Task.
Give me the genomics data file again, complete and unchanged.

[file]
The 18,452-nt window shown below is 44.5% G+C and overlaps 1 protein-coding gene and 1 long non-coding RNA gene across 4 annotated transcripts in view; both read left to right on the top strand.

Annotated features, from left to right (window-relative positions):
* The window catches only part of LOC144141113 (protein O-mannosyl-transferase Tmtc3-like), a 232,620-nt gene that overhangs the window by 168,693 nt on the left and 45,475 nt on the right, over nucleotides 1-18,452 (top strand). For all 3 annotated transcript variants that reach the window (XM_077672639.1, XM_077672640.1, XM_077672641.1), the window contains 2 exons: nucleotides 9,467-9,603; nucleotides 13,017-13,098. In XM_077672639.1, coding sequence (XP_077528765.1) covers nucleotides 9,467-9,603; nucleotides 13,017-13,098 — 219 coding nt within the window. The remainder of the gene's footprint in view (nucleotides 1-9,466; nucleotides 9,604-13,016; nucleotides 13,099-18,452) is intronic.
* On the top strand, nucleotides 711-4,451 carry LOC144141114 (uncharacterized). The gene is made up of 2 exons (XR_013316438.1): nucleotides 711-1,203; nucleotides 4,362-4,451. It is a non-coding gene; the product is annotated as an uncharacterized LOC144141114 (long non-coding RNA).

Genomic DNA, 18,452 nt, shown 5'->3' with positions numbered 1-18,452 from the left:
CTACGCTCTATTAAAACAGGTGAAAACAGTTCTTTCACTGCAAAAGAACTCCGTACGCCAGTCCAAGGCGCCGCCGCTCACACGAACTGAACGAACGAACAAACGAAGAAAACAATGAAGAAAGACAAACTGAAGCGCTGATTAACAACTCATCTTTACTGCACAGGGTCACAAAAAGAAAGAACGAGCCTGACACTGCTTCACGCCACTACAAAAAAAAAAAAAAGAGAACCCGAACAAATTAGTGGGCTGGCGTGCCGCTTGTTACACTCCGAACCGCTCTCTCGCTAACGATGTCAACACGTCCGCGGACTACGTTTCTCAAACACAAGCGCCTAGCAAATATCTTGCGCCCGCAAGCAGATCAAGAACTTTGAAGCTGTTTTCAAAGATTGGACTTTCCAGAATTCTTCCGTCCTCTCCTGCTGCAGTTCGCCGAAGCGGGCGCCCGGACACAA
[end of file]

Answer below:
The 18,452-nt window shown below is 44.5% G+C and overlaps 1 protein-coding gene and 1 long non-coding RNA gene across 4 annotated transcripts in view; both read left to right on the top strand.

Annotated features, from left to right (window-relative positions):
* The window catches only part of LOC144141113 (protein O-mannosyl-transferase Tmtc3-like), a 232,620-nt gene that overhangs the window by 168,693 nt on the left and 45,475 nt on the right, over nucleotides 1-18,452 (top strand). For all 3 annotated transcript variants that reach the window (XM_077672639.1, XM_077672640.1, XM_077672641.1), the window contains 2 exons: nucleotides 9,467-9,603; nucleotides 13,017-13,098. In XM_077672639.1, coding sequence (XP_077528765.1) covers nucleotides 9,467-9,603; nucleotides 13,017-13,098 — 219 coding nt within the window. The remainder of the gene's footprint in view (nucleotides 1-9,466; nucleotides 9,604-13,016; nucleotides 13,099-18,452) is intronic.
* On the top strand, nucleotides 711-4,451 carry LOC144141114 (uncharacterized). The gene is made up of 2 exons (XR_013316438.1): nucleotides 711-1,203; nucleotides 4,362-4,451. It is a non-coding gene; the product is annotated as an uncharacterized LOC144141114 (long non-coding RNA).

Genomic DNA, 18,452 nt, shown 5'->3' with positions numbered 1-18,452 from the left:
CTACGCTCTATTAAAACAGGTGAAAACAGTTCTTTCACTGCAAAAGAACTCCGTACGCCAGTCCAAGGCGCCGCCGCTCACACGAACTGAACGAACGAACAAACGAAGAAAACAATGAAGAAAGACAAACTGAAGCGCTGATTAACAACTCATCTTTACTGCACAGGGTCACAAAAAGAAAGAACGAGCCTGACACTGCTTCACGCCACTACAAAAAAAAAAAAAAGAGAACCCGAACAAATTAGTGGGCTGGCGTGCCGCTTGTTACACTCCGAACCGCTCTCTCGCTAACGATGTCAACACGTCCGCGGACTACGTTTCTCAAACACAAGCGCCTAGCAAATATCTTGCGCCCGCAAGCAGATCAAGAACTTTGAAGCTGTTTTCAAAGATTGGACTTTCCAGAATTCTTCCGTCCTCTCCTGCTGCAGTTCGCCGAAGCGGGCGCCCGGACACAA